somefield Art as Therapy: Alain de Botton on the 7 Psychological Functions of Art by Maria Popova “Art holds out the promise of inner wholeness.” The question of what art is has occupied humanity since the dawn of recorded history. For Tolstoy, the purpose of art was to provide a bridge of empathy between us and others, and for Anaïs Nin, a way to exorcise our emotional excess. But the highest achievement of art might be something that reconciles the two: a channel of empathy into our own psychology that lets us both exorcise and better understand our emotions — in other words, a form of therapy. In Art as Therapy (public library), philosopher Alain de Botton — who has previously examined such diverse and provocative subjects as why work doesn’t work, what education and the arts can learn from religion, and how to think more about sex — teams up with art historian John Armstrong to examine art’s most intimate purpose: its ability to mediate our psychological shortcomings and assuage our anxieties about imperfection. But these worries, they argue, are misguided.
Most Popular Artists The most popular artist searches last month: a not-to-be-taken-too-seriously measurement of which famous artists have the greatest "mindshare" in our collective culture. Moving up: Edgar Degas (#22 to #12), Titian (#28 to #18), and realist painter Janet Fish (appearing for the first time on the list at #29). Moving down: Joan Miro (#13 to #19), Wassily Kandinsky (#11 to #24) and Paul Gauguin (#21 down to #32). How we measure popularity: In order to eliminate any kind of selection bias due to search engine ranking, external links, etc., we only count internal links from our own search box and our artist listings.
Good Things: Paper-Boat Place Card Set a shipshape table with seaworthy vessels whose sails designate younger guests' seats. Great for a children's table, these whimsical place cards require little more than kraft paper and a simple folding technique. Outfit boats with Life Savers candies and cast them adrift on blue napkins. Paper-Boat Place Card How-To 1. 2. 3. 4. 5. 6. 7. 8. 9. 10. Art:21 . Series . Welcome to Art:21 | PBS At the dawn of the 21st century, American artists are taking self-expression and the artistic process into uncharted territory. Today's artists are... Contemporary art breaks out of the confines of museums and art galleries in Season 2 of “Art in the Twenty-First Century.” Shattering the... What goes on inside the minds of today’s most dynamic visual artists? How do they make the leap between insight and finished object? Visually captivating and intriguing, contemporary art is admired and appreciated by many in museums and galleries. Timely and timeless, global and local, beautiful and provocative, contemporary art challenges us to look at our world in new ways. "Art in the Twenty-First Century" Season Six includes 13 profiles of artists from five continents gathered into four, one-hour thematic... "William Kentridge: Anything Is Possible" gives viewers an intimate look into the mind and creative process of William Kentridge, the South...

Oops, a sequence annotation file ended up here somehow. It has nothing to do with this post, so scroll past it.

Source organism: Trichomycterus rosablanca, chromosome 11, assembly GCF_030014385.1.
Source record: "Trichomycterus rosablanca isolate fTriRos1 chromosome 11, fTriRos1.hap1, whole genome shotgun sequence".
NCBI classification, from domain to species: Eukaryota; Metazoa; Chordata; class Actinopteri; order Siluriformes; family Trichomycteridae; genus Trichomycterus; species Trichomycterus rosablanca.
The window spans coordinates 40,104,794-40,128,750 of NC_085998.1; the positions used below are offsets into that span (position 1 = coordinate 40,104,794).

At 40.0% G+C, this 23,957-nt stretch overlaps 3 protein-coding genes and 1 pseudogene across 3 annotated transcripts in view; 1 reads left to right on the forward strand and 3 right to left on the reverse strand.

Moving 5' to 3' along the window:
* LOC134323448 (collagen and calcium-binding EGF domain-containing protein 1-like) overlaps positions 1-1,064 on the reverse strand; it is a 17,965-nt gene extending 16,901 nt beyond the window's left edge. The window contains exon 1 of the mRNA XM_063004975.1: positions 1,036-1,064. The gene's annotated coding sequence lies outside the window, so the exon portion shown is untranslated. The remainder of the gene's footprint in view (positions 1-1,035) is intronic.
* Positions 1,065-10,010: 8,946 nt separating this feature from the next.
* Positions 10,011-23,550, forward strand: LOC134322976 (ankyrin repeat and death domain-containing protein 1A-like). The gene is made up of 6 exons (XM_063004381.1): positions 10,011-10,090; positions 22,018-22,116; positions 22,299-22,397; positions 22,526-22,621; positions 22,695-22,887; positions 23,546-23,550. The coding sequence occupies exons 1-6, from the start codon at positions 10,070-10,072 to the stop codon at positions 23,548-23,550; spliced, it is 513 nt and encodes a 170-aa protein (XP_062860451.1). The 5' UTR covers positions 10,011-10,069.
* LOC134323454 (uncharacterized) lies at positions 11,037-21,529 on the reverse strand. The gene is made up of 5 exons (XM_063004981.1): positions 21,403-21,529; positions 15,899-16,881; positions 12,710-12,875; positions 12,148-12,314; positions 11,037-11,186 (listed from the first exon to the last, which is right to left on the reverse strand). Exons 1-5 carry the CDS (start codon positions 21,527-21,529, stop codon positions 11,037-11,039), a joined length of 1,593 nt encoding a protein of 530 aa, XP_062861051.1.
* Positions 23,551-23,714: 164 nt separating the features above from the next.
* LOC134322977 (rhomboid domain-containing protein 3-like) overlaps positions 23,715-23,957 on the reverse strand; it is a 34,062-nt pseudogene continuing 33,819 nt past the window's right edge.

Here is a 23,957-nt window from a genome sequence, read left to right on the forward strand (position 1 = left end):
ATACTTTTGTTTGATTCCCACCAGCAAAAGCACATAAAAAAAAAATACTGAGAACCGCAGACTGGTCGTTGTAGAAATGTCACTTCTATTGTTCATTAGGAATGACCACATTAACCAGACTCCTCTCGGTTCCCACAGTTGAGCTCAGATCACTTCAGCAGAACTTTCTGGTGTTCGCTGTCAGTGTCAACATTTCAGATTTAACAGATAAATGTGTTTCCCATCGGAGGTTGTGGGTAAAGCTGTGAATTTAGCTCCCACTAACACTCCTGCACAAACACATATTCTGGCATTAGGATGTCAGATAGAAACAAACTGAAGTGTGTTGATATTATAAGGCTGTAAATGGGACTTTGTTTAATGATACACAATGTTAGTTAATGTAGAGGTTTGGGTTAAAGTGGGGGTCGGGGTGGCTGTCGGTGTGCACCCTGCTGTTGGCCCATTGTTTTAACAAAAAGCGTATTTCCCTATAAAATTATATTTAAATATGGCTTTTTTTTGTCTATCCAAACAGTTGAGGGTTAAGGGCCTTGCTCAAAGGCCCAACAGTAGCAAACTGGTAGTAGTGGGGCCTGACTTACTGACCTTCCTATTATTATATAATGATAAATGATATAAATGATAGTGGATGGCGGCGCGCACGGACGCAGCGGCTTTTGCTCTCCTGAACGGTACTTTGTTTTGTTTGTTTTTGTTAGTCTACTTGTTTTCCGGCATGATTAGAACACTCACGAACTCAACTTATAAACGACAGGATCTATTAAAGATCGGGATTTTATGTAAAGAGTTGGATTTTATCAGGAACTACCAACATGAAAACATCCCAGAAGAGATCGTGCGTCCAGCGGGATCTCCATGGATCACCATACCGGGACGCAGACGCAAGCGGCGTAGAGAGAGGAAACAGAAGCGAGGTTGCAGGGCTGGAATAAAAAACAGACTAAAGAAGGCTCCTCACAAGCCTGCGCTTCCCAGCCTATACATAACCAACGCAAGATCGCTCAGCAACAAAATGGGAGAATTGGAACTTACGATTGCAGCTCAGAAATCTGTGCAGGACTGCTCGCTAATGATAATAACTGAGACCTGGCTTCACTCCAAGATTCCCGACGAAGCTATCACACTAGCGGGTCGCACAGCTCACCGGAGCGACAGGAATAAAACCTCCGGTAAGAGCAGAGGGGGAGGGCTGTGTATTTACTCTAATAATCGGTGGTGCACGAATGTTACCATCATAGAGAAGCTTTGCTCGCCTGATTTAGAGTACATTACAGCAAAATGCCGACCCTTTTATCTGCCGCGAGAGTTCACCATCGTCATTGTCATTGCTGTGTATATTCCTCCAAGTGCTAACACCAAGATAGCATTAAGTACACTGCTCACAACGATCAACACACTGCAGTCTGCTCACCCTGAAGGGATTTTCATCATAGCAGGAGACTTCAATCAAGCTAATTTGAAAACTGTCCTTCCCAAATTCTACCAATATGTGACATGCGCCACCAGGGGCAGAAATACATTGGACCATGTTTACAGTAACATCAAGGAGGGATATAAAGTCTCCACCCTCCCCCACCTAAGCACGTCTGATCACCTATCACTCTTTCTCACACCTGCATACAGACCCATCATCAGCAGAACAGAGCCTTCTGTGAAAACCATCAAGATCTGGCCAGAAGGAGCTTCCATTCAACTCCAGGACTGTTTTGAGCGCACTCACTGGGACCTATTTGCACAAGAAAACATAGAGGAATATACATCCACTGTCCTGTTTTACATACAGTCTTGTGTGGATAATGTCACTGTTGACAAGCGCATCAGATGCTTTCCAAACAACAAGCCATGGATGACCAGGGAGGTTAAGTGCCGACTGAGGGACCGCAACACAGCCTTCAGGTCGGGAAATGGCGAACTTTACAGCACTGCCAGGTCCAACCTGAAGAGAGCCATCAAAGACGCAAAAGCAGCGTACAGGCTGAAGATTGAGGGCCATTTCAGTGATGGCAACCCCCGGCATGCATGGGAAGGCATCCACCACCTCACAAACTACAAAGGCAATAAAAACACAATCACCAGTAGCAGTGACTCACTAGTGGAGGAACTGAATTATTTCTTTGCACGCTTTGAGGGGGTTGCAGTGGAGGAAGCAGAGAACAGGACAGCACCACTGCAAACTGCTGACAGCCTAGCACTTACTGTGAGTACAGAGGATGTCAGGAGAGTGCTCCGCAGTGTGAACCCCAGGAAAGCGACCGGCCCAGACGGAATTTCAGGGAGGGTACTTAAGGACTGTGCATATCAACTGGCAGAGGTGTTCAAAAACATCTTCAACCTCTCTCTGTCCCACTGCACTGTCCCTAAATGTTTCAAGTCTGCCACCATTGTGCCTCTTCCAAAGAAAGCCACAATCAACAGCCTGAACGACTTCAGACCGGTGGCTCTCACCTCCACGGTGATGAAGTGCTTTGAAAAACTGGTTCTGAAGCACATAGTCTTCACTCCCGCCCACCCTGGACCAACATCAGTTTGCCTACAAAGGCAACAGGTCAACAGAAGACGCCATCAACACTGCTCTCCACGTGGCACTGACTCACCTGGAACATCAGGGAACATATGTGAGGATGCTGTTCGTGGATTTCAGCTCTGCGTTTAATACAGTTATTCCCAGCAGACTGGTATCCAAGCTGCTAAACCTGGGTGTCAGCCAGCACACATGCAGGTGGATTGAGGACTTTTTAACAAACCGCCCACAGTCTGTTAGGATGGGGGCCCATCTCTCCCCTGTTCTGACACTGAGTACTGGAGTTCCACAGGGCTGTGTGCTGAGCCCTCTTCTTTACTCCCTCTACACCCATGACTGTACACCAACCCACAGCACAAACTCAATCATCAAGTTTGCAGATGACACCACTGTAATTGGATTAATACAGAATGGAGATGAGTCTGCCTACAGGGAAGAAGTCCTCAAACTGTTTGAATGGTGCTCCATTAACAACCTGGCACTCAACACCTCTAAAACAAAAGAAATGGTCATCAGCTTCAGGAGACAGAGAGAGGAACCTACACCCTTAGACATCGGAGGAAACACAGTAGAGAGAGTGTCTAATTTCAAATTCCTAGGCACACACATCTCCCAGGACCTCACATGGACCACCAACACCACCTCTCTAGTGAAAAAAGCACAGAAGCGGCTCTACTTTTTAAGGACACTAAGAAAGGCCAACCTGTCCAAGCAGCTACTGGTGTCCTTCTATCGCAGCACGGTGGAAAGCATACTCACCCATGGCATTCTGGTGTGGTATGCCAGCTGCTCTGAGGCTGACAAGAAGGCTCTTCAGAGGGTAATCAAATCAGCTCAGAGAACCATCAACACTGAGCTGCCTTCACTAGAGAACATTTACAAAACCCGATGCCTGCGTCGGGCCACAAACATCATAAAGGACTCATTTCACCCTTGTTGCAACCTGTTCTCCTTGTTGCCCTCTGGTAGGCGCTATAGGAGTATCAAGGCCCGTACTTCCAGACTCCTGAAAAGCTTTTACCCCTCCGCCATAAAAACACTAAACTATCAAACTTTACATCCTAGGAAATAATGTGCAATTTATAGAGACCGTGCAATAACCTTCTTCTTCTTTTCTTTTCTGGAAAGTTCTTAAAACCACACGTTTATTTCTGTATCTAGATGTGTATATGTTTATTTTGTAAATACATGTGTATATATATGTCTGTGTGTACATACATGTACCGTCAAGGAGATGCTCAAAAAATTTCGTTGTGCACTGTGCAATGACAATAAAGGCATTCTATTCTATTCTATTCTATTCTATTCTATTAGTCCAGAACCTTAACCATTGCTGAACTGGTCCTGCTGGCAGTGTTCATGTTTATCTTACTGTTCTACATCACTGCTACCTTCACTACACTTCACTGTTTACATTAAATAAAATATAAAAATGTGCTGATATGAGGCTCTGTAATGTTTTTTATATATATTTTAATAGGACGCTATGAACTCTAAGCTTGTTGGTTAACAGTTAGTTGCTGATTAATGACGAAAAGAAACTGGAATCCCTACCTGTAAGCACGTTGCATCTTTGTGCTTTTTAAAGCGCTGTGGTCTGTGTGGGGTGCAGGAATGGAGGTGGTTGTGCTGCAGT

Frank Frazetta - Fantasy Artist In 1964 Frank Frazetta's painting of Ringo Starr for Mad Magazine caught the attention of United Artists (makers of James Bond) and was approached to do the movie poster for the 1965 film "What's New Pussycat?" and earned $4000 afternoon, roughly a years salary in those days. Movie Posters by Frank Frazetta What's New Pussycat? (1965) The Secret of My Success (1965) After the Fox (1966) Hotel Paradiso (1966) The Busy Body (1967) Fearless Vampire Killers (1967) Who's Minding The Mint (1967) Yours, Mine and Ours (1968) Mad Monster Party (1969) The Night They Raided Minsky's (1969) Mrs. In addition to movie posters Roy Krenkel convinced Frank Frazetta to started producing paintings for paperback book covers. Painting covers for fantasy books seemed to come naturally for Frank Frazetta and his work was in great demand. The 1965 to 1973 period was explosive time for Frazetta and most of his seminal and famous images were done during this period. Quotes by Frank Frazetta Death at the age of 82
Korean Artist Transforms Her Small Studio Into Dreamlike Worlds Without Photoshop EmailEmail Korean artist Jee Young Lee’s beautiful dreamscapes are living proof that you don’t need Photoshop or even a large studio space to create amazing surreal images. She creates all of these scenes by hand in a room that is only 3.6 x 4.1 x 2.4 meters and then inserts herself into the pictures. Some of these self portraits represent her own experiences, dreams and memories, while others represent traditional Korean folk tales and legends. Source: opiomgallery.com
The Official Peanuts by Charles Schulz Website untitled How I Met My First Pixel I remember that cold day in spring, back in 1991, when I visited a photography fair in the Javits Center in Manhattan. At that time, I worked for Neil Molinaro as a first assistant in Clark, New Jersey. Neil is an unbelievebly creative advertising photographer and an blooming nice guy. Slowly, stop. Back in Germany, I started my own business. Photoshop was the missing link I needed for my work without even knowing I missed it! Slowly, a new kind of creativity grew in Germany and the rest of the world, and I was a part of it! One of the limits I realized after a few years was the fact that my ideas grew faster then my skills. In CS3, Adobe implemented a brand new feature that I always wanted to work with: The possibility to use 3D objects. Maybe you want to earn money with your creative work, maybe you are lucky and just work for your own pleasure. Show your work! Compare your work! No secrets. New learning. Practice! Find your topic! Make a scribble! Take.
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